Before you wipe a Mac, make sure you can reinstall all the apps you need. If your apps are all from the Mac App Store, great, since reinstalling them is a case of clicking a few buttons on your new system, but for everything else, make sure you have install discs or access to downloads, as well as serial numbers, all to hand. Although I’ll double-check, I should be fine, as I put disc images for big apps in a folder on my Drobo, and store serials in Wallet. It can be easy to forget what apps you had installed, so an easy way to remember is to go to Applications, ⌘A, ⌘C then ⌘V into a Plain Text document to quickly generate a list. (You might want to do the same for Utilities as well.) Again, though, don’t just unthinkingly reinstall everything – use this as an opportunity to ditch cruft.

Some things on your Mac get authorised to a server, and usually you get a limited number of activations. So that your old system isn’t using up one of your precious activations, before you wipe it deauthorise it for each. For example, for me, I deauthorise my Mac to play my iTunes Store purchases and Audible audiobooks, and I deauthorise Creative Suite.

Set up your new system
You’re probably ready to go. Start up from an installer drive (see Dan Frakes’ handy guide on how to create a bootable Yosemite installer) then before you install, go to Disk Utility, erase your internal hard disk or SSD. Install, then step through the process of creating a new account. Once you’re logged in, there’s one more thing I would do before copying back data, reinstalling apps, and linking your new system to, say, cloud backup services: rename it. Go to System Preferences → Sharing and then change the Computer Name to something new; this means it will be clear which machine originated files in any sync system, and should reduce the potential for conflicts. Now: slowly, carefully, copy over your old data from the backup, and reinstall just what you want and need – and enjoy your fresh, nimble new system! If you’ve forgotten anything, reach for your backup; that’s what it’s for!

Again, tweet me if you think I’ve missed something important!

Further apart, not closer together

My friend and erstwhile colleague Barry Collins thinks Apple should make a hybrid laptop/tablet which combines OS X and iOS. I think that in this regard at least my friend and erstwhile colleague Barry Collins is a bloody idiot.

I can completely see the place he’s coming from. I can see the thought processes that brought him to where he is, and I don’t doubt his ‘MacPad’ would appeal to some – maybe even many.

Apple, though, is never going to make it. And nor should it.

Its vision for OS X and iOS seems very clear to me: let each do its job well, but provide ways to share information between them. It’s never been more explicit than in Yosemite and iOS 8, where the Continuity suite of features means that now more than ever you can reach for whatever device is best for you at the time to complete a particular task, and find the task to hand and ready to be worked on. To be sure, the vision is still nascent, but the point is that despite the harmonisation of chrome and the back-and-forth borrowing of features when it’s justified, OS X and iOS are, and for the foreseeable future will remain, completely distinct.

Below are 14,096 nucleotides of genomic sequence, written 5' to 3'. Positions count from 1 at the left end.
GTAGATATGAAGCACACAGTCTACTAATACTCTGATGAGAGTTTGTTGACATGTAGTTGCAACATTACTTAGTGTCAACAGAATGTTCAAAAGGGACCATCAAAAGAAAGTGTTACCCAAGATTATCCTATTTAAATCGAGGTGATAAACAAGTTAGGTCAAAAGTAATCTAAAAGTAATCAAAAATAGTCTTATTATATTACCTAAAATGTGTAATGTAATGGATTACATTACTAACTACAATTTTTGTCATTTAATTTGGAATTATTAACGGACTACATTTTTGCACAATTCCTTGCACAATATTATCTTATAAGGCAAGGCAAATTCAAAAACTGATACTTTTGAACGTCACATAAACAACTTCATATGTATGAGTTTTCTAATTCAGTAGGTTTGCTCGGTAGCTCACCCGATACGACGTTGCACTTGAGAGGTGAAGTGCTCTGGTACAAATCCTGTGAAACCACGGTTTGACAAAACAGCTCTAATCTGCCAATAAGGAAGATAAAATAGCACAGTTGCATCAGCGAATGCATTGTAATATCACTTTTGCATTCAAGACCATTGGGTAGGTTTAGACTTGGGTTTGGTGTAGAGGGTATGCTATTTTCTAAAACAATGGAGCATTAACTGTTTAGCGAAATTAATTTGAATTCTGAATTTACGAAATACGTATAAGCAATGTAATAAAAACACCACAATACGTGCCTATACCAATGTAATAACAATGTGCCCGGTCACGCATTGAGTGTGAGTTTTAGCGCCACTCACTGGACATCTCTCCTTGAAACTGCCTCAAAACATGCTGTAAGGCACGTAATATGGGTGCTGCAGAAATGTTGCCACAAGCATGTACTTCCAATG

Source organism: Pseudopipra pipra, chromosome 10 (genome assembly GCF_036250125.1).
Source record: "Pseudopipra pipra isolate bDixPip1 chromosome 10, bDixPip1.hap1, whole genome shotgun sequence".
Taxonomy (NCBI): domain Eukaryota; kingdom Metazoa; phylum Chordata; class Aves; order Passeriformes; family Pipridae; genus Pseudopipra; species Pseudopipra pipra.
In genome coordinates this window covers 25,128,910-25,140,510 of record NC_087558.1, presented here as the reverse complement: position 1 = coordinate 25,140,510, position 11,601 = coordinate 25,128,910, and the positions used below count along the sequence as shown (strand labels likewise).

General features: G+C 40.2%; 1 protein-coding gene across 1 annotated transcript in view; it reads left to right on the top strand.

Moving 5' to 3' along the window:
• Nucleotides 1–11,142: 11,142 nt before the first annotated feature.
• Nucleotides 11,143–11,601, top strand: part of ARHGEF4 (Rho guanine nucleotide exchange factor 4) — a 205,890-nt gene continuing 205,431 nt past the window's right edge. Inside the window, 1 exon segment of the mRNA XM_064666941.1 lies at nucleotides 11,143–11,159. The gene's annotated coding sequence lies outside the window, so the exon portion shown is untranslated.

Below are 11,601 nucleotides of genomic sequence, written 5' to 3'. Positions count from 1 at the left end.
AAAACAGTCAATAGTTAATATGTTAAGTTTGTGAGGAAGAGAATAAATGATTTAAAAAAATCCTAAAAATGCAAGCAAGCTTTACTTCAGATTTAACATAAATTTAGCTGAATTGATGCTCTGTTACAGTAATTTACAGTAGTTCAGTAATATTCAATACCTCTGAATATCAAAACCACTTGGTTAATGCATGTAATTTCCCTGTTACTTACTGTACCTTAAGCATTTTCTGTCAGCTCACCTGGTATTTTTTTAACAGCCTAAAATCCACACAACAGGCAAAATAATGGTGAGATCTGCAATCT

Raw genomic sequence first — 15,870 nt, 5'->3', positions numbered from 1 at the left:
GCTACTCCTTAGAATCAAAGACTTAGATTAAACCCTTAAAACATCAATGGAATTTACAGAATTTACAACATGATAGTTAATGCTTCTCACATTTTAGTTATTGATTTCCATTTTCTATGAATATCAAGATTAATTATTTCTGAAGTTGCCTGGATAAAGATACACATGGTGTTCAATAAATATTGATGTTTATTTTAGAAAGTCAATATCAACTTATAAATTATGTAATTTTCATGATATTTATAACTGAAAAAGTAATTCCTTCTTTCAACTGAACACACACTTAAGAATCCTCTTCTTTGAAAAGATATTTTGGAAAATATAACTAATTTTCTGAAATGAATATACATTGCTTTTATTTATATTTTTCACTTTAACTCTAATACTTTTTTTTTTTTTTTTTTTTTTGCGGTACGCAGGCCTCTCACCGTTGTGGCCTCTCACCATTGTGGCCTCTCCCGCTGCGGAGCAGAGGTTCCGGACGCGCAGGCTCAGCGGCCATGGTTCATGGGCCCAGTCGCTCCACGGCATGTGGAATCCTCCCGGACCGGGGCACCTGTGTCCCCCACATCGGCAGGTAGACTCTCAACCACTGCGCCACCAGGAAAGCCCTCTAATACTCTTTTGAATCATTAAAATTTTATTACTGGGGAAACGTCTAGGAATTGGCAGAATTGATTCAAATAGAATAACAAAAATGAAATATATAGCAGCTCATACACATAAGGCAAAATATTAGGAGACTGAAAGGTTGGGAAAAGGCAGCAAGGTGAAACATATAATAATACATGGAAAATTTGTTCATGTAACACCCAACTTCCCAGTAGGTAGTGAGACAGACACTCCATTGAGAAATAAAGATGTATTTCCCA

None of this, of course, explicitly argues against Barry’s MacPad – indeed, I don’t doubt he read the preceding paragraph while spluttering something about this making his hypothetical product even more feasible.

Apple, though, prizes clarity, and rightly so. If its vision is to keep OS X and iOS distinct, then it won’t make a product that muddies that distinction. Marketing it would be tricky in part because of the lack of clarity in the message; aiming a product at everyone is aiming a product at no-one. And it just is an inelegant product; it smacks of a Microsoft-like notion of a ‘no-compromise’ device, when it seems obvious to me that a no-compromise device is impossible.

Barry’s isn’t a bold new vision for what a new category of device from Apple could be. It’s a tired, unimaginative, tech-led mash-up of a couple of things we see, use and like.

I’ve made a bet with Barry that Apple won’t make his MacPad in the next five years (so, by 16 October, 2019); if he’s right, he’s asked I stay off Twitter for a week save to tweet ‘Barry was right’ daily at 9am. If I’m right, well, that will suffice! Tim will arbitrate.

My last day is Hallowe’en, but never fear; I’m still around to write frightfully good copy to scary deadlines. If you need a terrifyingly experienced writer who understands better than most what a nightmare freelancers can be, just yell!

Biscuits, Big Shots and bad puns: a Phin guide to self-promotion

Because I’ve worked as a journalist for over 12 years, I can tell you first-hand that nothing gets a journalist’s attention quite like free chocolate biscuits, so when I wanted to come up with a way of reminding commissioning editors at the company I still currently work for that I’d be leaving and available for freelance writing at the end of the month, giving them chocolate biscuits as I told them seemed like an obvious choice. Today I’ll be handing out the above little packages, and I thought I’d talk a little about how I put them together.

Taking my leaving date of Hallowe’en as the starting point, I did the design itself in InDesign (shamelessly stealing Matt Gemmell’s idea), and printed them, just as dark grey rectangles with the reversed-out white lettering, onto sheets of magnetic-backed glossy inkjet paper. I then picked a suitably gothic Sizzix die-cut and ran the roughly cut-out rectangles through a Big Shot (a deeply satisfying experience; I can’t recommend it enough) to punch them to the final shape. Then it was a simple case of punching the magnets and the bags of chocolate biscuits and threading through some gauzy ribbon and cutting the ends into inverted points.

The fact that I printed onto magnetic paper means that if I’m very lucky the relevant commissioning editors might just stick the little summary of my details to a filing cabinet or something, keeping me in their eyeline.

Or, you know, they may forget I ever existed as soon as the last crumb is swallowed, but at least I gave myself a chance!

The Magazine Diaries

The Magazine Diaries book

When Peter mentioned that he was starting a little project ahead of Magfest to collect into a book the honest 100-word reactions of a hundred people working at the coalface of magazine publishing, I expressed some concerns. Oh, I had no doubt he could do it, or that the result would be interesting, but I worried that unless he allowed anonymous submissions, it would end up being hagiographic and present an imbalanced view of the industry.

I needn’t have worried.

It’s not, to be sure, filled with invective and doom, and there are some submissions that seem to describe a thriving, bullish, even arrogant industry that I just can’t recognise, but through some strange alchemy he’s managed to create a fascinating little vignette whose very variety gives it a clear voice with which to describe the magazine business in 2014.

If you’re interested in magazines – either from the inside or the outside – I think you’d find The Magazine Diaries intriguing. It’s a fiver, and the proceeds support MagAid.

Buy The Magazine Diaries